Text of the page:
After everything he had seen and done, Solomon arrived at the conclusions he listed in Ecclesiastes 12:13-14, which essentially tells us two important things: 1) Fear and obey God. Solomon tells us that having a healthy respect for your Creator makes sense, no matter how rich and famous you are. He also gives a shout out to obedience, which is always the natural result of respect. It’s not difficult to submit to the authority of someone worthy of respect. Solomon, a wise man, believed it made sense to obey God, which leads to his second point:

Don’t Forget

2) Remember who you are accountable to. “For God will bring every deed into judgment, including every hidden thing, whether it is good or evil.” It’s not about your reputation or your public persona or the few good deeds you’ve done. We are accountable to God for every deed, every thought, and every hidden thing.

One of the wisest and richest kings in history concluded that God’s judgment matters. Jesus said, “But I say to you that for every idle word men may speak, they will give account of it in the Day of Judgment.” (Matthew 12:36). Paul (Romans 14:12) said that “each of us shall give an account of himself to God.” If Solomon, Jesus and Paul think we should get ready for judgment before God, perhaps it would be a wise thing to do. Are you ready?

Solomon’s Judgment

The wisest and the richest king, who had the best of everything–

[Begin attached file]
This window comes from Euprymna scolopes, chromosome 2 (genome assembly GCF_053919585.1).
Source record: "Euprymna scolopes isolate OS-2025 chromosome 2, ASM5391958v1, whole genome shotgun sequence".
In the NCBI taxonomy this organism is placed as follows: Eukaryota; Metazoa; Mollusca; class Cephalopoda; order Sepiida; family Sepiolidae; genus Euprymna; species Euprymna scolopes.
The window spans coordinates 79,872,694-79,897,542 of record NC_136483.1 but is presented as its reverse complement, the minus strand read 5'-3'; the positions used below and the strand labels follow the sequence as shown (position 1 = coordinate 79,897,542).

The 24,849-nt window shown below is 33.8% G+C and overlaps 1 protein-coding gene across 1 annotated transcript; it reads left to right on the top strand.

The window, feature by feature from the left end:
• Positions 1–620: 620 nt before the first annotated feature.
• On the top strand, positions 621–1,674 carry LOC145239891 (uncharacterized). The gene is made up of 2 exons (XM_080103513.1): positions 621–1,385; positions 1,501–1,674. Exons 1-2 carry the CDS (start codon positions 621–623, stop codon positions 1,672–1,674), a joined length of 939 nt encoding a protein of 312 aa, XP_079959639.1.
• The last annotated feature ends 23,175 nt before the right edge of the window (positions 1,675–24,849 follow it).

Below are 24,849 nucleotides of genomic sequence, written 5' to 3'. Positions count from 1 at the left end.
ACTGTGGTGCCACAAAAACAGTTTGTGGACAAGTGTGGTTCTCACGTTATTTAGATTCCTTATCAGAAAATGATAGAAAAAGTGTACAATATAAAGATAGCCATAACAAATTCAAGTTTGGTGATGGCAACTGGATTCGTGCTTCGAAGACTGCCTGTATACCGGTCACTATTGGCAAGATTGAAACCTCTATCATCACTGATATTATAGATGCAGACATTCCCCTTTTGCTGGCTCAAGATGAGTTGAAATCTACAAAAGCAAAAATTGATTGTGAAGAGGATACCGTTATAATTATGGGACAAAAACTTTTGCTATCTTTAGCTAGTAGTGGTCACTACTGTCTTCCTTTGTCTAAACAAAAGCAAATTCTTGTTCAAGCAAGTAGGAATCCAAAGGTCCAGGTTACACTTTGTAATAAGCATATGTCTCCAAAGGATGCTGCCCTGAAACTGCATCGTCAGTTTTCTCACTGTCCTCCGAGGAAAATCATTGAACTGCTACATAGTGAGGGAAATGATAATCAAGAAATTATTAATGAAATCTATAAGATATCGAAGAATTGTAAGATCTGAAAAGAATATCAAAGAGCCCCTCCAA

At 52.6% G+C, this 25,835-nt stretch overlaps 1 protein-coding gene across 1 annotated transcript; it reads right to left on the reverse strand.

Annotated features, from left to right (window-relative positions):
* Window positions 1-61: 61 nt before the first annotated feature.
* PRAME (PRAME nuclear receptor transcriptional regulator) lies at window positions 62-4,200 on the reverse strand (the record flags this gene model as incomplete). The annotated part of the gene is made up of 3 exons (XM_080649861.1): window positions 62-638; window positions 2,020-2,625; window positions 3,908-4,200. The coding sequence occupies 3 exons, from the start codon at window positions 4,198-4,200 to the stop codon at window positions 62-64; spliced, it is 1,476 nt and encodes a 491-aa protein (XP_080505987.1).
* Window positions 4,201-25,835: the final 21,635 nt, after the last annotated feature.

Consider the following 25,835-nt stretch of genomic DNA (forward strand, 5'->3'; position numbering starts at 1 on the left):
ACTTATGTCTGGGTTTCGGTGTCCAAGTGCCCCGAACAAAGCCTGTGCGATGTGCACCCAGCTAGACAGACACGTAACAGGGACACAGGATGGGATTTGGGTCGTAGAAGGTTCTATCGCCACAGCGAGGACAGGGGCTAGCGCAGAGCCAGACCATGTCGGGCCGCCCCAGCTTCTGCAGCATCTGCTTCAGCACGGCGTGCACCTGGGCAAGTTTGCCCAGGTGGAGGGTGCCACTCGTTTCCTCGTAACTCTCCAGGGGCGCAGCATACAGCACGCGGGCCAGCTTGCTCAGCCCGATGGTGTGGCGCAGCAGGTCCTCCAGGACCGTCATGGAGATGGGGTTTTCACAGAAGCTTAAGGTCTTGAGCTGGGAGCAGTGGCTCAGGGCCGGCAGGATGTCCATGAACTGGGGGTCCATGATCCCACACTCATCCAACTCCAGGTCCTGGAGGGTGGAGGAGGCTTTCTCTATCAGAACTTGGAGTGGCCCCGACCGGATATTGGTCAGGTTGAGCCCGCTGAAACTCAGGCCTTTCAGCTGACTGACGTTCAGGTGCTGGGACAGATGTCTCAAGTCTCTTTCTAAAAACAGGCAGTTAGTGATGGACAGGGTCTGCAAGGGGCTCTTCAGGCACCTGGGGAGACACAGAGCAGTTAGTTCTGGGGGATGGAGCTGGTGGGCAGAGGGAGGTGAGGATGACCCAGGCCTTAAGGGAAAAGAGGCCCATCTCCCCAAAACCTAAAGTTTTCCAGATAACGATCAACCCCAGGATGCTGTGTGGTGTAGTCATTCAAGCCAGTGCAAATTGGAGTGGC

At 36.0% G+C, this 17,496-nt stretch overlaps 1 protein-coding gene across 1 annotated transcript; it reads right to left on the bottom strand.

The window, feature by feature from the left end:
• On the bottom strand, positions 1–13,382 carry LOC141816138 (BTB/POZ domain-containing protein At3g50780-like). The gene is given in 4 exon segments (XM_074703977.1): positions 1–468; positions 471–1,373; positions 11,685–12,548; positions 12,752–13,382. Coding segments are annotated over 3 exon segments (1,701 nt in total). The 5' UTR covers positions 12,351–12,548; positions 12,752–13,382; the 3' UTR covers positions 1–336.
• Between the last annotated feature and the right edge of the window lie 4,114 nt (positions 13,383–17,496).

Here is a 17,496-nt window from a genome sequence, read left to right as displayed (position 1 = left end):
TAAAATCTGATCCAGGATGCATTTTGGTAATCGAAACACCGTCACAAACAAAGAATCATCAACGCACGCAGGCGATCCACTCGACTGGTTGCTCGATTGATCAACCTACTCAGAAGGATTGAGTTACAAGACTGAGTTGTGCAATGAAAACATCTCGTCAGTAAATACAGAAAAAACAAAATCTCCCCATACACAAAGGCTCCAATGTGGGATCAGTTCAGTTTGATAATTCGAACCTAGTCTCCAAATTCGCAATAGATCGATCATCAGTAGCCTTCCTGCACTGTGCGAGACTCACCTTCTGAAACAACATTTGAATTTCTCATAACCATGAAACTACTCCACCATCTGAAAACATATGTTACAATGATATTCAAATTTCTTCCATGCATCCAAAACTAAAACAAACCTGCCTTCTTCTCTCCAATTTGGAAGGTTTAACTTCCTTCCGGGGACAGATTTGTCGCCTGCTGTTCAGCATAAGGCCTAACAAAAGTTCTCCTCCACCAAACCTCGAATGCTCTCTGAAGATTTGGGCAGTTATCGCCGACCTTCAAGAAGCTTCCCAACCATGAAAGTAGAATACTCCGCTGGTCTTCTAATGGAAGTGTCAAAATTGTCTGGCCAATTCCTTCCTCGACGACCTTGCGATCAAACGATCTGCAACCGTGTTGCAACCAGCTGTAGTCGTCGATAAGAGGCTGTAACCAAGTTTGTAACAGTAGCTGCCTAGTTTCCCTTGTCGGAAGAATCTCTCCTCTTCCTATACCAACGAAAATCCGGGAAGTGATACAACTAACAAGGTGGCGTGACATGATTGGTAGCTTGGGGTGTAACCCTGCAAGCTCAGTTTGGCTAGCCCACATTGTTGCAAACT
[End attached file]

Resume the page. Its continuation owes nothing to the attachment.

The purest gold, the finest wines–a thousand wives and concubines!
He wisely judged the rights and wrongs!
He frolicked in the Song of Songs!
There was no truth he could not teach,
Nor pleasure that he could not reach…
The Queen of Sheba sang his praise,
And stayed with him for many days,
Impressed with Solomon and his ways…
Of all men on the planet he, with all his hospitality
Was foremost of humanity, but out of all he got to see,
The cynical reality was this: that all was vanity.
The king then gave this reprimand:
“Fear God, and keep the Lord’s command,
Since He alone will be the One
To judge the secret things you’ve done!
It’s nothing but insanity
To chase the worldly vanity.
Beware the world’s ingredients;
Fear God, and be obedient.

To buy my latest book, Real People, Real Christmas: Thirty-one Days Discovering the Hidden Treasures of the Christmas Story, go here: https://www.amazon.com/gp/product/1729034918/ref=oh_aui_detailpage_o00_s00?ie=UTF8&psc=1
For Slaying Giants: Thirty Days with David, go here: https://www.amazon.com/Slaying-Giants-Thirty-Devotions-Ordinary/dp/172568327X/ref=sr_1_1?ie=UTF8&qid=1535814431&sr=8-1&keywords=Slaying+Giants%3A+Thirty+Days+With+David
To buy my book, Beggar’s Bread, go here: https://www.amazon.com/Beggars-Bread-Devotions-Ordinary-Guy/dp/1535457392/ref=sr_1_1?ie=UTF8&qid=1473336800&sr=8-1&keywords=Beggar%27s+Bread